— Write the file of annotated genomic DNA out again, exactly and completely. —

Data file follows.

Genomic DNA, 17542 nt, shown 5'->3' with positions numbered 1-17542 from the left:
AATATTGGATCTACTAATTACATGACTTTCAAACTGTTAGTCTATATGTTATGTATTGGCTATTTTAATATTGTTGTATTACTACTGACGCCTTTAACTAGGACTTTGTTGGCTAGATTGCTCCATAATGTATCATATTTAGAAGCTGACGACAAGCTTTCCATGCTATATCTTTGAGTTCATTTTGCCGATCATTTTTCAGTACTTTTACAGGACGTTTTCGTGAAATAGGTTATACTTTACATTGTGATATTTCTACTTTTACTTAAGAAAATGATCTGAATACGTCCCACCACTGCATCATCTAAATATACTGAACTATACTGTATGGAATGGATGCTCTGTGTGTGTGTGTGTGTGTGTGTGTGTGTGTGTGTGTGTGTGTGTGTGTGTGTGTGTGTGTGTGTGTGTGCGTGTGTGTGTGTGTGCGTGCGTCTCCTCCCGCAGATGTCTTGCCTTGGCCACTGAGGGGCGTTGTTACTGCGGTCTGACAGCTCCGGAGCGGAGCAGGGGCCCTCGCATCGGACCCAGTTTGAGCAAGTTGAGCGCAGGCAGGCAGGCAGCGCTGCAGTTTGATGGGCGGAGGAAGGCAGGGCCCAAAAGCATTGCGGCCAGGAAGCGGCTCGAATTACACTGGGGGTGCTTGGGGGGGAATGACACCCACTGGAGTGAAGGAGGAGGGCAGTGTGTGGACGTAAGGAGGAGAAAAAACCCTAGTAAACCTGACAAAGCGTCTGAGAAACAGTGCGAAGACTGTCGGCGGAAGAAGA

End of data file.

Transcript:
Genomic DNA, 17542 nt, shown 5'->3' with positions numbered 1-17542 from the left:
AATATTGGATCTACTAATTACATGACTTTCAAACTGTTAGTCTATATGTTATGTATTGGCTATTTTAATATTGTTGTATTACTACTGACGCCTTTAACTAGGACTTTGTTGGCTAGATTGCTCCATAATGTATCATATTTAGAAGCTGACGACAAGCTTTCCATGCTATATCTTTGAGTTCATTTTGCCGATCATTTTTCAGTACTTTTACAGGACGTTTTCGTGAAATAGGTTATACTTTACATTGTGATATTTCTACTTTTACTTAAGAAAATGATCTGAATACGTCCCACCACTGCATCATCTAAATATACTGAACTATACTGTATGGAATGGATGCTCTGTGTGTGTGTGTGTGTGTGTGTGTGTGTGTGTGTGTGTGTGTGTGTGTGTGTGTGTGTGTGTGTGTGTGCGTGTGTGTGTGTGTGCGTGCGTCTCCTCCCGCAGATGTCTTGCCTTGGCCACTGAGGGGCGTTGTTACTGCGGTCTGACAGCTCCGGAGCGGAGCAGGGGCCCTCGCATCGGACCCAGTTTGAGCAAGTTGAGCGCAGGCAGGCAGGCAGCGCTGCAGTTTGATGGGCGGAGGAAGGCAGGGCCCAAAAGCATTGCGGCCAGGAAGCGGCTCGAATTACACTGGGGGTGCTTGGGGGGGAATGACACCCACTGGAGTGAAGGAGGAGGGCAGTGTGTGGACGTAAGGAGGAGAAAAAACCCTAGTAAACCTGACAAAGCGTCTGAGAAACAGTGCGAAGACTGTCGGCGGAAGAAGA